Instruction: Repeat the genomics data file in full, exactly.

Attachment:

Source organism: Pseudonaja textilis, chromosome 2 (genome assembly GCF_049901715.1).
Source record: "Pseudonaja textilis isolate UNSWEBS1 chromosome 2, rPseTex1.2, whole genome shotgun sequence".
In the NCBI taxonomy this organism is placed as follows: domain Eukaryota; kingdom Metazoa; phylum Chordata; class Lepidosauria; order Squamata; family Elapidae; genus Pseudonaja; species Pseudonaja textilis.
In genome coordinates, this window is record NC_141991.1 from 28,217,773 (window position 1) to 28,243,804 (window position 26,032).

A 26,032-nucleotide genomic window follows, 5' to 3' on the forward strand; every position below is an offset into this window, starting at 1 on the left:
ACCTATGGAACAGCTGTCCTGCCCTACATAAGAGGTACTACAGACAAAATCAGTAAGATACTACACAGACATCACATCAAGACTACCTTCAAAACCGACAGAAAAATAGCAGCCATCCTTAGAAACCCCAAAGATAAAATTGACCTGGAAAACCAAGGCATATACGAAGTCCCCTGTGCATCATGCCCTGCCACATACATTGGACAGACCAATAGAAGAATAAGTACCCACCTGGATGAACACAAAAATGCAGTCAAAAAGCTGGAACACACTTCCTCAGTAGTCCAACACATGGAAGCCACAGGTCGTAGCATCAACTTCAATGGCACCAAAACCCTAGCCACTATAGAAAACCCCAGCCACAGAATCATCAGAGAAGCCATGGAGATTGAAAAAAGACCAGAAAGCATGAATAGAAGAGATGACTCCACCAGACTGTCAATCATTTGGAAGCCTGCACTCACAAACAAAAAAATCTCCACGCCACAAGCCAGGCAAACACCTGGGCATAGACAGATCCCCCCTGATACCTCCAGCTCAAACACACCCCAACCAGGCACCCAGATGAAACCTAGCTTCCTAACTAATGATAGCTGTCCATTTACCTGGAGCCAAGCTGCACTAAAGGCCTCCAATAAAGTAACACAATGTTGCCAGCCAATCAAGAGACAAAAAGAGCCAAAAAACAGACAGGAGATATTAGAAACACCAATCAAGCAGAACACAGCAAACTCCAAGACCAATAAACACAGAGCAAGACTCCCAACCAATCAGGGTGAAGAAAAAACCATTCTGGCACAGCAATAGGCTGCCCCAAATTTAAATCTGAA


Source organism: Pseudonaja textilis, chromosome 2 (genome assembly GCF_049901715.1).
Source record: "Pseudonaja textilis isolate UNSWEBS1 chromosome 2, rPseTex1.2, whole genome shotgun sequence".
In the NCBI taxonomy this organism is placed as follows: domain Eukaryota; kingdom Metazoa; phylum Chordata; class Lepidosauria; order Squamata; family Elapidae; genus Pseudonaja; species Pseudonaja textilis.
In genome coordinates, this window is record NC_141991.1 from 28,217,773 (window position 1) to 28,243,804 (window position 26,032).

A 26,032-nucleotide genomic window follows, 5' to 3' on the forward strand; every position below is an offset into this window, starting at 1 on the left:
ACCTATGGAACAGCTGTCCTGCCCTACATAAGAGGTACTACAGACAAAATCAGTAAGATACTACACAGACATCACATCAAGACTACCTTCAAAACCGACAGAAAAATAGCAGCCATCCTTAGAAACCCCAAAGATAAAATTGACCTGGAAAACCAAGGCATATACGAAGTCCCCTGTGCATCATGCCCTGCCACATACATTGGACAGACCAATAGAAGAATAAGTACCCACCTGGATGAACACAAAAATGCAGTCAAAAAGCTGGAACACACTTCCTCAGTAGTCCAACACATGGAAGCCACAGGTCGTAGCATCAACTTCAATGGCACCAAAACCCTAGCCACTATAGAAAACCCCAGCCACAGAATCATCAGAGAAGCCATGGAGATTGAAAAAAGACCAGAAAGCATGAATAGAAGAGATGACTCCACCAGACTGTCAATCATTTGGAAGCCTGCACTCACAAACAAAAAAATCTCCACGCCACAAGCCAGGCAAACACCTGGGCATAGACAGATCCCCCCTGATACCTCCAGCTCAAACACACCCCAACCAGGCACCCAGATGAAACCTAGCTTCCTAACTAATGATAGCTGTCCATTTACCTGGAGCCAAGCTGCACTAAAGGCCTCCAATAAAGTAACACAATGTTGCCAGCCAATCAAGAGACAAAAAGAGCCAAAAAACAGACAGGAGATATTAGAAACACCAATCAAGCAGAACACAGCAAACTCCAAGACCAATAAACACAGAGCAAGACTCCCAACCAATCAGGGTGAAGAAAAAACCATTCTGGCACAGCAATAGGCTGCCCCAAATTTAAATCTGAA